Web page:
Apple is taking a mulligan on approving what some are calling a 'Gay Cure' app from iTunes after more than 100,000 people signed an online petition to have it removed, The Baltimore Sun reports. The app was created by Exodus International, which has ministries that "provide support for individuals who want to recover from homosexuality," according to the organization's website. So how did it get approved in the first place?
That's a good question, made even more puzzling by the fact the app had a 4+ approval rating from Apple's app store, which is for apps that "contain no objectionable material."
"No objectionable content? We beg to differ," the petition reads. "This new iPhone app is the latest move in Exodus' dangerous new strategy of targeting youth. In light of the recent wave of LGBT youth suicides, this tactic is particularly galling as it creates, legitimizes, and fuels the ostracism of LGBT youth by their families. According to a study published in the Journal of the American Academy of Pediatrics, LGBT teens who experienced negative feedback from their family were 8 times more likely to have attempted suicide, 6 times as vulnerable to severe depression, and 3 times more likely to use drugs (Caitlin Ryan, San Francisco State University, June 2009)."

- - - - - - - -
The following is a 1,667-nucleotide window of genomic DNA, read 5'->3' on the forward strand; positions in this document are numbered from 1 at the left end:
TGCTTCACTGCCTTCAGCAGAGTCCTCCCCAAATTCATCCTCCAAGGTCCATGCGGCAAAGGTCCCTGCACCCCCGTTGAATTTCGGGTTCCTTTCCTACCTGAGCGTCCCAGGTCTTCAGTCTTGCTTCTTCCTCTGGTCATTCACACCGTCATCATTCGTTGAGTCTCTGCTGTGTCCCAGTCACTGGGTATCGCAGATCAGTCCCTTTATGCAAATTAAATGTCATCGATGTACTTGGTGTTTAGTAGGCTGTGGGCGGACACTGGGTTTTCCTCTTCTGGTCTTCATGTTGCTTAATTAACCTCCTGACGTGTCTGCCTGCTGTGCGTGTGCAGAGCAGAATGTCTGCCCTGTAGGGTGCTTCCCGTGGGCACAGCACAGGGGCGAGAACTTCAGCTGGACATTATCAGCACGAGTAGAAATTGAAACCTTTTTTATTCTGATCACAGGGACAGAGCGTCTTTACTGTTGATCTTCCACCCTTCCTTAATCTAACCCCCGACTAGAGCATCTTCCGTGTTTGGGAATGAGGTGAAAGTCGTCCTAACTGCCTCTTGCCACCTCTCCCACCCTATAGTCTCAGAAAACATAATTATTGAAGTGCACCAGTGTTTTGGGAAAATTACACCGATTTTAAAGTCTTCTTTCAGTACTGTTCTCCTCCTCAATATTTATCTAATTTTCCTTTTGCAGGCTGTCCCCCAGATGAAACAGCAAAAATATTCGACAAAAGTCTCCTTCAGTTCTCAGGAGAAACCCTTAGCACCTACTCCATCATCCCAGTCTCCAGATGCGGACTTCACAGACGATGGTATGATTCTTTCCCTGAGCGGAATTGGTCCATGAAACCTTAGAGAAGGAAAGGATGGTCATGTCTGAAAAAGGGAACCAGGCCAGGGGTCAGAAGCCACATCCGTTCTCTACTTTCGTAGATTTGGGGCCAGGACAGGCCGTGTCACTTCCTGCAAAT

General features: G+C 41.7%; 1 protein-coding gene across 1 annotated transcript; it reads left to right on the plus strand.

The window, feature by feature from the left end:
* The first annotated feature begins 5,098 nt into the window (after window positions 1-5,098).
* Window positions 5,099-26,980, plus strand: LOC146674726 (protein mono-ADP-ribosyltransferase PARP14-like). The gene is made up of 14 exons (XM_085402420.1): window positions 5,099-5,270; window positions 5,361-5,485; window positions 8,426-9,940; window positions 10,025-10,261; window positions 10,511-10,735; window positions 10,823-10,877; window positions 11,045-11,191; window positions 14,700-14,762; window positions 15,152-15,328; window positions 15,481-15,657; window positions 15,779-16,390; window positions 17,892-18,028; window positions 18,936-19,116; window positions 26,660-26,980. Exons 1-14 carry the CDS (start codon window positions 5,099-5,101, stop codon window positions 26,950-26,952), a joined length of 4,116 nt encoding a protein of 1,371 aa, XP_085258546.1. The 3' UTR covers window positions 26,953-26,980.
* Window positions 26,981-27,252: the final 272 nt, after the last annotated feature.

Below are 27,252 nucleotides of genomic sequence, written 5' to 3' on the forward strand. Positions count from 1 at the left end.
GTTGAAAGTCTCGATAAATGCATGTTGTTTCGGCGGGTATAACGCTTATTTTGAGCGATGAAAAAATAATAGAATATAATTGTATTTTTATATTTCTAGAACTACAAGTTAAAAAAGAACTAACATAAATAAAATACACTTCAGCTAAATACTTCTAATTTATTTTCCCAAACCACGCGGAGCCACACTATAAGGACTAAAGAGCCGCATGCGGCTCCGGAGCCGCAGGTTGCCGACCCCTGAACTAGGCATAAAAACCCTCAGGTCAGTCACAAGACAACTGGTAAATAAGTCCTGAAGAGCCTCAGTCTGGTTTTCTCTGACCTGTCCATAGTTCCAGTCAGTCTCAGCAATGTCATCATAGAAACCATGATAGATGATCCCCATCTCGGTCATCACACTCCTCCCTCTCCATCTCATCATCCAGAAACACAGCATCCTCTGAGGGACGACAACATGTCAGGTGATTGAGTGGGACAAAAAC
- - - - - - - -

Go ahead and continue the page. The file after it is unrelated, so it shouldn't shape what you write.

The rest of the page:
On its website, Exodus International said it created the app with the "hope to reach a broader demographic and readily provide information that is crucial for many seeking hope and encouragement." And according to Jeff Buchanan of Exodus International, it isn't a 'gay cure' app at all, but an attempt to "provide the information and education for people who are looking for an alternative to unwanted same sex attractions."